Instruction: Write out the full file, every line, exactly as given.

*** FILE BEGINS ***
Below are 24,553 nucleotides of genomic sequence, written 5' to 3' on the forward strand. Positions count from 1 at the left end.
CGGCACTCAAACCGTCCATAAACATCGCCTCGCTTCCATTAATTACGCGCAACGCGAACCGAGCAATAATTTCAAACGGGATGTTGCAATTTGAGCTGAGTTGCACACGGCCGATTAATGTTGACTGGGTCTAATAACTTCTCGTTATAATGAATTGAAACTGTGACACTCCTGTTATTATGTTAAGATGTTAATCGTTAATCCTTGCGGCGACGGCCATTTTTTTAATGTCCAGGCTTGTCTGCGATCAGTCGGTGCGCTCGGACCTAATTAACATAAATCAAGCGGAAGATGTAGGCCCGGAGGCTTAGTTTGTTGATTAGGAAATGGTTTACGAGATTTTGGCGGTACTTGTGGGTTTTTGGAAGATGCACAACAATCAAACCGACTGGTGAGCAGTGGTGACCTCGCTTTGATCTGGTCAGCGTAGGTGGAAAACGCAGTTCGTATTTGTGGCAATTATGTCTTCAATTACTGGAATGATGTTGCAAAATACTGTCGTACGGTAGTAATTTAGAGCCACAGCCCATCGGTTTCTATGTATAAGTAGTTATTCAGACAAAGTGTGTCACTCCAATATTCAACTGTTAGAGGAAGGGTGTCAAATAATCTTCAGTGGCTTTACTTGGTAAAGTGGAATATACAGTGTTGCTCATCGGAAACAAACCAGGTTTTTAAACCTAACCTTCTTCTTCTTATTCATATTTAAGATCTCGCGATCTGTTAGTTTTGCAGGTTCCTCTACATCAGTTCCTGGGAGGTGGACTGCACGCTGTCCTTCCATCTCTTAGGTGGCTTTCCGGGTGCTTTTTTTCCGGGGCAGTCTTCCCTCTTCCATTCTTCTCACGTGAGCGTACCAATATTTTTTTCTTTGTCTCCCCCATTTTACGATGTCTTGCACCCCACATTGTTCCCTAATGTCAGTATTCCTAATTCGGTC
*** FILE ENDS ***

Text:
Below are 24,553 nucleotides of genomic sequence, written 5' to 3' on the forward strand. Positions count from 1 at the left end.
CGGCACTCAAACCGTCCATAAACATCGCCTCGCTTCCATTAATTACGCGCAACGCGAACCGAGCAATAATTTCAAACGGGATGTTGCAATTTGAGCTGAGTTGCACACGGCCGATTAATGTTGACTGGGTCTAATAACTTCTCGTTATAATGAATTGAAACTGTGACACTCCTGTTATTATGTTAAGATGTTAATCGTTAATCCTTGCGGCGACGGCCATTTTTTTAATGTCCAGGCTTGTCTGCGATCAGTCGGTGCGCTCGGACCTAATTAACATAAATCAAGCGGAAGATGTAGGCCCGGAGGCTTAGTTTGTTGATTAGGAAATGGTTTACGAGATTTTGGCGGTACTTGTGGGTTTTTGGAAGATGCACAACAATCAAACCGACTGGTGAGCAGTGGTGACCTCGCTTTGATCTGGTCAGCGTAGGTGGAAAACGCAGTTCGTATTTGTGGCAATTATGTCTTCAATTACTGGAATGATGTTGCAAAATACTGTCGTACGGTAGTAATTTAGAGCCACAGCCCATCGGTTTCTATGTATAAGTAGTTATTCAGACAAAGTGTGTCACTCCAATATTCAACTGTTAGAGGAAGGGTGTCAAATAATCTTCAGTGGCTTTACTTGGTAAAGTGGAATATACAGTGTTGCTCATCGGAAACAAACCAGGTTTTTAAACCTAACCTTCTTCTTCTTATTCATATTTAAGATCTCGCGATCTGTTAGTTTTGCAGGTTCCTCTACATCAGTTCCTGGGAGGTGGACTGCACGCTGTCCTTCCATCTCTTAGGTGGCTTTCCGGGTGCTTTTTTTCCGGGGCAGTCTTCCCTCTTCCATTCTTCTCACGTGAGCGTACCAATATTTTTTTCTTTGTCTCCCCCATTTTACGATGTCTTGCACCCCACATTGTTCCCTAATGTCAGTATTCCTAATTCGGTC